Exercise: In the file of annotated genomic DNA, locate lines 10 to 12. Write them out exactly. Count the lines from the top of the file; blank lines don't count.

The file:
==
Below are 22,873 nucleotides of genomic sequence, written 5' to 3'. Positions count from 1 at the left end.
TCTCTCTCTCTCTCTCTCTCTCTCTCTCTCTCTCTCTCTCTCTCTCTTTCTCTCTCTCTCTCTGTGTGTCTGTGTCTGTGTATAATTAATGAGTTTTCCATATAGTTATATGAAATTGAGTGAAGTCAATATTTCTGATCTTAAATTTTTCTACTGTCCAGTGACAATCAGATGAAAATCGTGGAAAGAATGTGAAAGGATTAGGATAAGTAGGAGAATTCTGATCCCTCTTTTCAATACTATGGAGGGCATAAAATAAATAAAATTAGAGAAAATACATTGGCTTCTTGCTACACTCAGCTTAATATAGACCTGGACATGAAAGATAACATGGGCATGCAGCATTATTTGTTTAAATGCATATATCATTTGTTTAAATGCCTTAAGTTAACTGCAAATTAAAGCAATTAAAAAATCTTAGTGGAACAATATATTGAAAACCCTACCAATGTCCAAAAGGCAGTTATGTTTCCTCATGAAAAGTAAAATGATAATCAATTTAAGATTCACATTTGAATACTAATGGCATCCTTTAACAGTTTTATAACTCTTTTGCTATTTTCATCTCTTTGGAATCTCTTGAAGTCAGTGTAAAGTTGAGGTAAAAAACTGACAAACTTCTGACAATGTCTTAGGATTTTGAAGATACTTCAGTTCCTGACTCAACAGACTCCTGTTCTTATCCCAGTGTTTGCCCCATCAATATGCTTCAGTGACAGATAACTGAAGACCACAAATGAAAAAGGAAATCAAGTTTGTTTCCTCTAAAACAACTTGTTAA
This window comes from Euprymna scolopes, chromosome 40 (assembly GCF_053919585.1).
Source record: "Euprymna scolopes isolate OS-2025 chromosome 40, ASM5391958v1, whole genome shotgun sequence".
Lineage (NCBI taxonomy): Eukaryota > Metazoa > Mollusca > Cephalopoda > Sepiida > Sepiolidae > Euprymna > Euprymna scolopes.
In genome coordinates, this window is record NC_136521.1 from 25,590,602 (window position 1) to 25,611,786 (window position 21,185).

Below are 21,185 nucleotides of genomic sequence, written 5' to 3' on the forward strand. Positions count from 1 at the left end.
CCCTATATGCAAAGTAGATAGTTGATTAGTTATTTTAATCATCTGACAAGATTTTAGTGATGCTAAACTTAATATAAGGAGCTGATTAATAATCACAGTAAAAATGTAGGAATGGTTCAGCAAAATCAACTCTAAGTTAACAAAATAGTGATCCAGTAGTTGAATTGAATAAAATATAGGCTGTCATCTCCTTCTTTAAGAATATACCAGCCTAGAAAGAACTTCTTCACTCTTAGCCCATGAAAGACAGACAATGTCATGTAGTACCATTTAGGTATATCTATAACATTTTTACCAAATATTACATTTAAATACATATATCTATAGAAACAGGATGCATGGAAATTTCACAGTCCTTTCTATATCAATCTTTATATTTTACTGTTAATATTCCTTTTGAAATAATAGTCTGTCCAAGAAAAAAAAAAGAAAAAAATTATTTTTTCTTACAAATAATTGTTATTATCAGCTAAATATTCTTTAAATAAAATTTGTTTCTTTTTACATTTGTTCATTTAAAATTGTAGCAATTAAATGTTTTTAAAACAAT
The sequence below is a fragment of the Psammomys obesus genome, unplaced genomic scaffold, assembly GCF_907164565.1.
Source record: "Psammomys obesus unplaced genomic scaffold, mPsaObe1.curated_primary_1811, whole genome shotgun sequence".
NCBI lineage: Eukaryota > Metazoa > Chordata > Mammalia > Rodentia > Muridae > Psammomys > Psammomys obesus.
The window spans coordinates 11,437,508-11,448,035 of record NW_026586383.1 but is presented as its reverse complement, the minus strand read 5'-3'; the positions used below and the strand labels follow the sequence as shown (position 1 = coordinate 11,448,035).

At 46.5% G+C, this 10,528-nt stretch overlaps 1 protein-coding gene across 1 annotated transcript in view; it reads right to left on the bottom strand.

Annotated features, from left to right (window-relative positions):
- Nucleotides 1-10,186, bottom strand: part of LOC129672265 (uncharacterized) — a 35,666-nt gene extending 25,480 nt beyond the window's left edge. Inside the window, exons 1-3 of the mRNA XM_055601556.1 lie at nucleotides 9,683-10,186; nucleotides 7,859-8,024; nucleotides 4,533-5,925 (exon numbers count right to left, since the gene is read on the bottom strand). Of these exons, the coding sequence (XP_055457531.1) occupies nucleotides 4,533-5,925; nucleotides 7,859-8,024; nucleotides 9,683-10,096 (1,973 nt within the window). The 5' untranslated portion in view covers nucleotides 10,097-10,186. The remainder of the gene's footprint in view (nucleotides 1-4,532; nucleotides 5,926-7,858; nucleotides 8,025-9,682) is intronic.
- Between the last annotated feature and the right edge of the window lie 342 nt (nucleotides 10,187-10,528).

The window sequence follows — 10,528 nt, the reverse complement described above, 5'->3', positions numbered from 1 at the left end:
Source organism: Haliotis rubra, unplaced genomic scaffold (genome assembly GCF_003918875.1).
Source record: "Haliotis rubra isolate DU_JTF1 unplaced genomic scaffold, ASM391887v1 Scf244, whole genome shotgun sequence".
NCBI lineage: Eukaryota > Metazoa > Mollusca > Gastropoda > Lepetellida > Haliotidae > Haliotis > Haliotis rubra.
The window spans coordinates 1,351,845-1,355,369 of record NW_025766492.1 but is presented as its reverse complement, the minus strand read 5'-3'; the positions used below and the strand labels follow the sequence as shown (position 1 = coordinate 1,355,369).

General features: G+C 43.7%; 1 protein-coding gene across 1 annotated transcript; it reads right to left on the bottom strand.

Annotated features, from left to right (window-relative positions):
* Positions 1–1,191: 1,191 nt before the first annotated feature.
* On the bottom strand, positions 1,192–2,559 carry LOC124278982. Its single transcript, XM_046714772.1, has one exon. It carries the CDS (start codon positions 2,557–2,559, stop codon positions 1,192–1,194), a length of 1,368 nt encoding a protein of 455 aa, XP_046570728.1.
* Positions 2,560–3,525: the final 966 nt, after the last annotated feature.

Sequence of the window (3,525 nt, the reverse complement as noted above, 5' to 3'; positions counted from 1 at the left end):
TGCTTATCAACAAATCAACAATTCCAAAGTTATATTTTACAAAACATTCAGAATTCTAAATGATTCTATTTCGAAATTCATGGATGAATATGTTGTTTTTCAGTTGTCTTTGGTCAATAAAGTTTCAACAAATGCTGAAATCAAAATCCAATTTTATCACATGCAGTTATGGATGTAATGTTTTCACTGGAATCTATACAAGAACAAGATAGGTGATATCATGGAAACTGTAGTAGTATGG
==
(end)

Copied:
Source record: "Psammomys obesus unplaced genomic scaffold, mPsaObe1.curated_primary_1811, whole genome shotgun sequence".
NCBI lineage: Eukaryota > Metazoa > Chordata > Mammalia > Rodentia > Muridae > Psammomys > Psammomys obesus.
The window spans coordinates 11,437,508-11,448,035 of record NW_026586383.1 but is presented as its reverse complement, the minus strand read 5'-3'; the positions used below and the strand labels follow the sequence as shown (position 1 = coordinate 11,448,035).